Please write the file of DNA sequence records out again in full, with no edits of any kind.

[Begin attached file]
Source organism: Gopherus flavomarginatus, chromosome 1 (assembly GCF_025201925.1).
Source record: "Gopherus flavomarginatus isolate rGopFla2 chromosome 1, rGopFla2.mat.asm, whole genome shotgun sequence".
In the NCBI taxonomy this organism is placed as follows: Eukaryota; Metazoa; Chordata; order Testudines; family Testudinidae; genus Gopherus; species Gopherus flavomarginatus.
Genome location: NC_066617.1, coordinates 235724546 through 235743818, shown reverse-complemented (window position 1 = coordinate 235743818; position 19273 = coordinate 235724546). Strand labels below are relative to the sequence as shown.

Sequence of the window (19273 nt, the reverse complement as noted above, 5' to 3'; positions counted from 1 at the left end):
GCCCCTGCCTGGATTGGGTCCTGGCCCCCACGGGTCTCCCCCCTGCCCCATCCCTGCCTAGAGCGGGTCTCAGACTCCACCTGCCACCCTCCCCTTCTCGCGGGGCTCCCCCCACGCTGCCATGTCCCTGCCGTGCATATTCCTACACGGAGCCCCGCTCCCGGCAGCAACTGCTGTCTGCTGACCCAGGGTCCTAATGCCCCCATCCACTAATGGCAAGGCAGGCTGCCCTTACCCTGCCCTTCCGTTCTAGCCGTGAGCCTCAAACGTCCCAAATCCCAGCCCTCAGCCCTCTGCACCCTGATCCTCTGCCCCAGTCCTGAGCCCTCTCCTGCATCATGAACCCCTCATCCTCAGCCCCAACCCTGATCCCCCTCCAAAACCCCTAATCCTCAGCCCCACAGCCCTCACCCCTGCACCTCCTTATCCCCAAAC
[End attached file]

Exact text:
Source organism: Gopherus flavomarginatus, chromosome 1 (assembly GCF_025201925.1).
Source record: "Gopherus flavomarginatus isolate rGopFla2 chromosome 1, rGopFla2.mat.asm, whole genome shotgun sequence".
In the NCBI taxonomy this organism is placed as follows: Eukaryota; Metazoa; Chordata; order Testudines; family Testudinidae; genus Gopherus; species Gopherus flavomarginatus.
Genome location: NC_066617.1, coordinates 235724546 through 235743818, shown reverse-complemented (window position 1 = coordinate 235743818; position 19273 = coordinate 235724546). Strand labels below are relative to the sequence as shown.

Sequence of the window (19273 nt, the reverse complement as noted above, 5' to 3'; positions counted from 1 at the left end):
GCCCCTGCCTGGATTGGGTCCTGGCCCCCACGGGTCTCCCCCCTGCCCCATCCCTGCCTAGAGCGGGTCTCAGACTCCACCTGCCACCCTCCCCTTCTCGCGGGGCTCCCCCCACGCTGCCATGTCCCTGCCGTGCATATTCCTACACGGAGCCCCGCTCCCGGCAGCAACTGCTGTCTGCTGACCCAGGGTCCTAATGCCCCCATCCACTAATGGCAAGGCAGGCTGCCCTTACCCTGCCCTTCCGTTCTAGCCGTGAGCCTCAAACGTCCCAAATCCCAGCCCTCAGCCCTCTGCACCCTGATCCTCTGCCCCAGTCCTGAGCCCTCTCCTGCATCATGAACCCCTCATCCTCAGCCCCAACCCTGATCCCCCTCCAAAACCCCTAATCCTCAGCCCCACAGCCCTCACCCCTGCACCTCCTTATCCCCAAAC